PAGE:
“It’s to make sure you get there on time, because 9 times out of 10 you’re either late getting up or the kids won’t eat their breakfast so it’s one mad rush in the morning.”

“I feel good that I’m dropping her off to school…at least I know she gets there.”

Other methods of transport were generally perceived negatively as being not safe, not as convenient and more expensive than driving. Together, this contributed to a perception that driving was the only option that they had.

Yet…

When asked to describe their morning school run, parents were overwhelmingly negative, describing the morning school run as being: “hectic”, a “nightmare”, a “rush”, “chaos”, “crazy” and “stressful”.

For one parent, the school run was only a 5 minute journey, yet it took them 10-15 minutes to park. This inconvenience and wasted time was, however, discounted when compared to the perceived convenience of taking the car.

A clear disconnect emerged between parents’ perception of using the car for the school run and their lived experience of doing so.

This disconnect needs to be addressed to help parents to see that other methods of travel are less stressful than the realities of using the car. Routine behaviours, such as mode of daily travel, are deeply embedded in our lives. People will, therefore, tend not to weigh up the positives and negatives before making a journey and so may assume the car is more convenient, when in reality that might not be the case.

What would we recommend based on this insight? From the insight we gained, ICE would recommend a campaign which aims to get parents to ‘leave the car at home’, with a focus on kids getting healthy and physically active. Although the overall aim would be to reduce levels of air pollution, this was not a salient issue with the target audience and so messaging around air pollution may not change their behaviour, whereas parents had been influenced by messaging about health and physical activity of their children in the past.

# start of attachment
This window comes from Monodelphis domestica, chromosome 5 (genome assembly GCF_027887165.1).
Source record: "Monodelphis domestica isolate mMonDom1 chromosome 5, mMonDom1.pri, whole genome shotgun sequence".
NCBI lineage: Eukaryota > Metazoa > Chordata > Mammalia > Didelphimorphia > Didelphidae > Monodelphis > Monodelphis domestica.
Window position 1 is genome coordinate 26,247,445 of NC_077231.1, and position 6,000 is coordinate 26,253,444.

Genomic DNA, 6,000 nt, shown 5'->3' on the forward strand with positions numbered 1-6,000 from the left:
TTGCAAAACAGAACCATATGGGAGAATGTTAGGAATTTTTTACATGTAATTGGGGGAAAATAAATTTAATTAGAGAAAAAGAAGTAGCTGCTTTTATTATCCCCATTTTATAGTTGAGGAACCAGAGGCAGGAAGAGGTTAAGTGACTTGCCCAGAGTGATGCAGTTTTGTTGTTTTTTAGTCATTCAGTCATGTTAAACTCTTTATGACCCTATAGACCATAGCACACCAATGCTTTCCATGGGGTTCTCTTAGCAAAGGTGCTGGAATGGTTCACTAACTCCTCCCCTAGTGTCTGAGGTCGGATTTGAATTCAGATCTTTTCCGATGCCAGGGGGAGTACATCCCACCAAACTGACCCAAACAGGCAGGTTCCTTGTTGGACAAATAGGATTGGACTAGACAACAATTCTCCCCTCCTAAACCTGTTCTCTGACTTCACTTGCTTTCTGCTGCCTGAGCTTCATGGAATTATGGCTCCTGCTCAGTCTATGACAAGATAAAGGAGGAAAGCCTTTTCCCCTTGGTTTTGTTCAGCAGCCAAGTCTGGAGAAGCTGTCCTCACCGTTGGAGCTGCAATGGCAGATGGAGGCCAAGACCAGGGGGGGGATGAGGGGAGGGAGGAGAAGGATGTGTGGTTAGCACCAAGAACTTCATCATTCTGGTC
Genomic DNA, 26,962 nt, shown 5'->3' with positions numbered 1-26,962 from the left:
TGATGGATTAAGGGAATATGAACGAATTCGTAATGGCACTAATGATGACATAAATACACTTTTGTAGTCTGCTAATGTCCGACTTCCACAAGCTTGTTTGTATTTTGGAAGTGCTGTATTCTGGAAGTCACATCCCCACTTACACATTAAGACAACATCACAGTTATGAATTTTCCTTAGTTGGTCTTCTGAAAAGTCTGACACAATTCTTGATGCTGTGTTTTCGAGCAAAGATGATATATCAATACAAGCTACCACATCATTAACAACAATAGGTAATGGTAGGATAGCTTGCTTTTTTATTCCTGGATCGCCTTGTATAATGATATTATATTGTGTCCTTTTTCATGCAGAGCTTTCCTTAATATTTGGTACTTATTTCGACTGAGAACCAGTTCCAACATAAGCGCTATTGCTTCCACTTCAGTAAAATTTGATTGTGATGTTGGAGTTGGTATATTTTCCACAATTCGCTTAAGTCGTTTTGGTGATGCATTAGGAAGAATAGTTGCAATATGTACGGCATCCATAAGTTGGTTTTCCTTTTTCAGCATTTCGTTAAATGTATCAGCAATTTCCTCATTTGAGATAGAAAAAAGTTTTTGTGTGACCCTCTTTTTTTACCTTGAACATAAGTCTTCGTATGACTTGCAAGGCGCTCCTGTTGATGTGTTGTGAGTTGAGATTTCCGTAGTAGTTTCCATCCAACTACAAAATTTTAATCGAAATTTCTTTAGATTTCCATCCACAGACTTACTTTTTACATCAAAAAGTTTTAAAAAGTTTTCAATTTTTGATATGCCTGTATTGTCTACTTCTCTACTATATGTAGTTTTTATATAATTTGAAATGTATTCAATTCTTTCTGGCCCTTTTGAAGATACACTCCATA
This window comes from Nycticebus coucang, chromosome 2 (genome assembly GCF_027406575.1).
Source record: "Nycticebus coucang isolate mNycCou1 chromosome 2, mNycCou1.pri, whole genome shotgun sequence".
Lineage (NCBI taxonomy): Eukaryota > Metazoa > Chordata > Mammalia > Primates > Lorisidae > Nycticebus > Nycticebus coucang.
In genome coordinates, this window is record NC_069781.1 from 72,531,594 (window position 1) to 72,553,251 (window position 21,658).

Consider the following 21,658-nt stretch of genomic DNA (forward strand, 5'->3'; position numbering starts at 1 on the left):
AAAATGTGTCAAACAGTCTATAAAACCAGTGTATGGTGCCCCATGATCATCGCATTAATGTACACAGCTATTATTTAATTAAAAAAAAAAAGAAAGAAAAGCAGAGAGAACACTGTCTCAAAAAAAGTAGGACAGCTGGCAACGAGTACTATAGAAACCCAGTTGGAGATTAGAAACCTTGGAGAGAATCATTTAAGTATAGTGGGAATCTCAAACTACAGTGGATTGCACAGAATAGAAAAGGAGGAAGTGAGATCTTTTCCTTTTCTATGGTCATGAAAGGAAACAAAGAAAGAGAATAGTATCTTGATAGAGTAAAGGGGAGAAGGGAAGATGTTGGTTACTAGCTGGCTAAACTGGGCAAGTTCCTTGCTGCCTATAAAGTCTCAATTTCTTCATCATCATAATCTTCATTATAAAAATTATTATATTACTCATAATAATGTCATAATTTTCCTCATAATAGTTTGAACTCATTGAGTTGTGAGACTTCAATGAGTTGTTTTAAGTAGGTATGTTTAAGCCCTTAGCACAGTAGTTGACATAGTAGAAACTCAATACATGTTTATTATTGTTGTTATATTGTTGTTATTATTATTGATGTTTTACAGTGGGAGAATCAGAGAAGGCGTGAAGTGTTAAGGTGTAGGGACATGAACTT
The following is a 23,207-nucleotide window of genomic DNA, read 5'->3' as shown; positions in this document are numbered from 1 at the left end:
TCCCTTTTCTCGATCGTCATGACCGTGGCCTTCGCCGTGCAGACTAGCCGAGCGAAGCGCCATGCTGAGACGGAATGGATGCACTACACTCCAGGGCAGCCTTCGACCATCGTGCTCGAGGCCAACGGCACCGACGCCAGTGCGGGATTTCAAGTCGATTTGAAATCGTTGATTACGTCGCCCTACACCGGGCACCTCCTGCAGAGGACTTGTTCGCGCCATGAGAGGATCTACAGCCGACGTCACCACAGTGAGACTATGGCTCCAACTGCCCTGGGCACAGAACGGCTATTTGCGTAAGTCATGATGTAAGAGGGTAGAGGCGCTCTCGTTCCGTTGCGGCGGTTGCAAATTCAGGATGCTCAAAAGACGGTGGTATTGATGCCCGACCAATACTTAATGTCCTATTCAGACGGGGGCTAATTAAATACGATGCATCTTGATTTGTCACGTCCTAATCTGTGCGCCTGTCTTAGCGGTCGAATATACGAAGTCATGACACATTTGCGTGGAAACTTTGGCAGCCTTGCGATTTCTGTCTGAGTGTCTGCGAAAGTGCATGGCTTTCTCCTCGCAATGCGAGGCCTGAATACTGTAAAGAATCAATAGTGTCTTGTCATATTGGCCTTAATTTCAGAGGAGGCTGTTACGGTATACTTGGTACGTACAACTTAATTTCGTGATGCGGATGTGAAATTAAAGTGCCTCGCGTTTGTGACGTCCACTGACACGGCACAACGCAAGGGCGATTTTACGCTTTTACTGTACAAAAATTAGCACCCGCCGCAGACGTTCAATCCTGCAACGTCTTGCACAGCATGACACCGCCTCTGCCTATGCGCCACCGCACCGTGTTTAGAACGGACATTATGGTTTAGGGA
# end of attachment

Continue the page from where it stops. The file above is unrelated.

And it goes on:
Any campaign messaging should address the disconnect between perceived and actual experience of taking the car. Importantly, by taking part in the campaign, parents will begin to see the benefits of other modes of transport for themselves.

Our insights told us that kids can influence their parents' behaviour, so a campaign which uses ‘pester power’ (kids pestering their parents) could be effective. Competition, rewards and the idea of a challenge could be a good way to engage both kids and their parents.

The insights told us that schools would be a good messenger for the campaign, because it would make the campaign seem official and schools could communicate both with kids and their parents.

Finally, the insights suggested that a campaign which focuses on people making a small change, such as using the car for the school run in the morning but not the evening, could help to make other transport behaviours normal and routine.

For more information, contact Dr Emma Mackley on 0151 647 4700 or at emma.mackley@icecreates.com

Changing customer behaviours to protect your income

August 9, 2016 15:37

 Are your customers’ behaviours threatening your income?